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WFP Aviation Global Emergency Response

200280

This Operation has been modified as per Budget Revision 2 (see below).

In recent large emergencies WFP/UNHAS helicopter assets were vital in ensuring the delivery of life saving relief items to affected populations who could not otherwise be reached using surface transport means.  In emergency situations the timely deployment of air assets is essential for the humanitarian community to respond to the emergency and carry out life saving activities.  In order to improve the humanitarian community's ability to respond in a timely and efficient manner and initiate life saving activities at the onset of the emergency, the lead-time for the deployment of helicopters needs to be reduced.

Helicopter assets are not always available in the country or region where they are required.  Shifting helicopter assets around the globe is a costly exercise and, in times of emergency, valuable days are lost dismantling, freighting reassembling and testing before such assets can be put into use.  Market competition also increases during large emergencies, driving up prices.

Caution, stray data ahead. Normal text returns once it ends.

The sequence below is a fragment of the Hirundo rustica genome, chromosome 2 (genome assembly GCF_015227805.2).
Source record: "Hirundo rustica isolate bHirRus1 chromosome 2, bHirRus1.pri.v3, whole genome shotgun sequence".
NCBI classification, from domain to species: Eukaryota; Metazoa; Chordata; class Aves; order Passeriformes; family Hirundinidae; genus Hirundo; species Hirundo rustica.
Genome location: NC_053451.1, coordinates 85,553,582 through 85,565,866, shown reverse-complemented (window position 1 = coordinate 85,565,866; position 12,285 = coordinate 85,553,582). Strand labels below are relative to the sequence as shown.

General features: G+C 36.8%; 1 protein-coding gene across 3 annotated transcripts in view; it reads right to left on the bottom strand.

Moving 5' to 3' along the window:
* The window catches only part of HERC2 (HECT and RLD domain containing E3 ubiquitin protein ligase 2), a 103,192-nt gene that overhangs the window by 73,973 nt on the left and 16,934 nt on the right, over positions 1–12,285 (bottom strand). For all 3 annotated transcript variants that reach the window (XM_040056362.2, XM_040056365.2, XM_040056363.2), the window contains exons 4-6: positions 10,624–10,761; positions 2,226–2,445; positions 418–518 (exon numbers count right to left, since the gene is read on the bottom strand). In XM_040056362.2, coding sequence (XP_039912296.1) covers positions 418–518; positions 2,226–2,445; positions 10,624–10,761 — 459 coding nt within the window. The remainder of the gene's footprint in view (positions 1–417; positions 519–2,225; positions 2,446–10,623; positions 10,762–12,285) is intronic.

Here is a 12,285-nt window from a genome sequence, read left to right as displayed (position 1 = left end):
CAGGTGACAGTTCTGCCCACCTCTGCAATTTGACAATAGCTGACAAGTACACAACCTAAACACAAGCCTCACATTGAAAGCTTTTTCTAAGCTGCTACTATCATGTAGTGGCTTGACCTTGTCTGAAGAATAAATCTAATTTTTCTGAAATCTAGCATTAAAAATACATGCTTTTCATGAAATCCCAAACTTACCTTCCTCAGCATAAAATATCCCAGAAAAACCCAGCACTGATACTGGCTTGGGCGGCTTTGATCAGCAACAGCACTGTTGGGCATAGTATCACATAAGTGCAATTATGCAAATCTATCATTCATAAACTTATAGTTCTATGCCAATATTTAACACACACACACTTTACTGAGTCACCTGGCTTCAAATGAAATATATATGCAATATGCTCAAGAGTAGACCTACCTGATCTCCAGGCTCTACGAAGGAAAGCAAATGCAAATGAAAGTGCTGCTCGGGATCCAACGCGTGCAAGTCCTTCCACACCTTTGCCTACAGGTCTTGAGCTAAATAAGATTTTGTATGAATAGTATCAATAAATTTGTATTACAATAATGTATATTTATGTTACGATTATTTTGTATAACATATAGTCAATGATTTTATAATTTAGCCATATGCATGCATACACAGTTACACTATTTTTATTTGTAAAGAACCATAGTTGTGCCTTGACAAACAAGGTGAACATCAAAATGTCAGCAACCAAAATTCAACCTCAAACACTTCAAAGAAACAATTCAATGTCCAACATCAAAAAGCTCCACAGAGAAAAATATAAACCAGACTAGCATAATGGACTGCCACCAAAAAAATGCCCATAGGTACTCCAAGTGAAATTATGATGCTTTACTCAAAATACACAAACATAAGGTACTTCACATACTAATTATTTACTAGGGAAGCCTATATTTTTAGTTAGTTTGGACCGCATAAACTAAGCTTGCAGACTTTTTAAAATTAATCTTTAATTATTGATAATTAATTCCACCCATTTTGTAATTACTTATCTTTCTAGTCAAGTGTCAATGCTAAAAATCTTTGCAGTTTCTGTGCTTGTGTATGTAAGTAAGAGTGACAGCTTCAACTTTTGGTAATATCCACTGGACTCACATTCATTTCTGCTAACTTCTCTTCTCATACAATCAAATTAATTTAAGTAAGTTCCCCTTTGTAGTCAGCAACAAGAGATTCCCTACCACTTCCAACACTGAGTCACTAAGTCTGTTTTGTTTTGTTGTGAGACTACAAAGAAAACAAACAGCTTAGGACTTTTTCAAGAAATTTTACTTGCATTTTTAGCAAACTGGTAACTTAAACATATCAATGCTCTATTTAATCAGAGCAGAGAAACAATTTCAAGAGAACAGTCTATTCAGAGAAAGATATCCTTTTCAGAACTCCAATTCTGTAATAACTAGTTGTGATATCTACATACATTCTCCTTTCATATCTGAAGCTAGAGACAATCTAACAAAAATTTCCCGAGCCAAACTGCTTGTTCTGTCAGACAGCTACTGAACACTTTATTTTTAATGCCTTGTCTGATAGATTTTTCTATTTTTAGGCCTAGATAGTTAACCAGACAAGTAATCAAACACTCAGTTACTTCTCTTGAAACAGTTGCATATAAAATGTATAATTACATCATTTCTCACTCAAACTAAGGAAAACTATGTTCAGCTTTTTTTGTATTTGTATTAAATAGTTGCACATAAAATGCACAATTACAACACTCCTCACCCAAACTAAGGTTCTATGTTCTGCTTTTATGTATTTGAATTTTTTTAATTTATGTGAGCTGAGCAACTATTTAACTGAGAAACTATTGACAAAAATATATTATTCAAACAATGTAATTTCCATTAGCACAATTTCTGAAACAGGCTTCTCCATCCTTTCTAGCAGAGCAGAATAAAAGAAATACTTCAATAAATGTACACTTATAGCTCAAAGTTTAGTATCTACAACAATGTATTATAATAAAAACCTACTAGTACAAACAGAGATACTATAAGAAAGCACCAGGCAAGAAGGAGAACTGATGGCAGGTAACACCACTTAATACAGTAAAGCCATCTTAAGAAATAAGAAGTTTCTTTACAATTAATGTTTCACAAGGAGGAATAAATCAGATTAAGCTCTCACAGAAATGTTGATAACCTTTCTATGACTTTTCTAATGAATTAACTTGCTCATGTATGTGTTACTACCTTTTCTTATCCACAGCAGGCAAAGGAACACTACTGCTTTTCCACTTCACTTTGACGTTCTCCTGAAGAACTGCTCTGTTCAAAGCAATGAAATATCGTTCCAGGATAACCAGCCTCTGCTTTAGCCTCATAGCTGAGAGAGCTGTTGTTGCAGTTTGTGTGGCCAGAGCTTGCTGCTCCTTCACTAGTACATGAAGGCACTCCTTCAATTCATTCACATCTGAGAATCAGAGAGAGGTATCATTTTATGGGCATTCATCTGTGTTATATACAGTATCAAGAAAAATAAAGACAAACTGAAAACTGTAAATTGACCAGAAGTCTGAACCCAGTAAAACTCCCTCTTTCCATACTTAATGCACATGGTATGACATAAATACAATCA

Lead times for the deployment of helicopters can be reduced using the two-pronged approach which will be implemented through this special operation.  The first is a fleet of two pre-contracted helicopters, on standby in Entebbe, Uganda for use by the humanitarian community through WFP/UNHAS, available for immediate deployment within the regionally and further afield is required.  In addition to this, WFP/UNHAS presence in Asia and Central and South America will be increased to improve regional knowledge of commercial air operators and aviation infrastructure and allow the pre-screening and education of air operators in WFP/UNHAS procedures.  This will facilitate the preparation of rosters of air operators with the capacity for rapid mobilization within these regions, thereby reducing the need for the expensive and time consuming positioning of aircraft from outside the region.

The special operation is for duration of 18 months, from 15 July 2011 to 31 December 2012, at a total budgeted cost of US$ 9,337, 398.

Associated Documents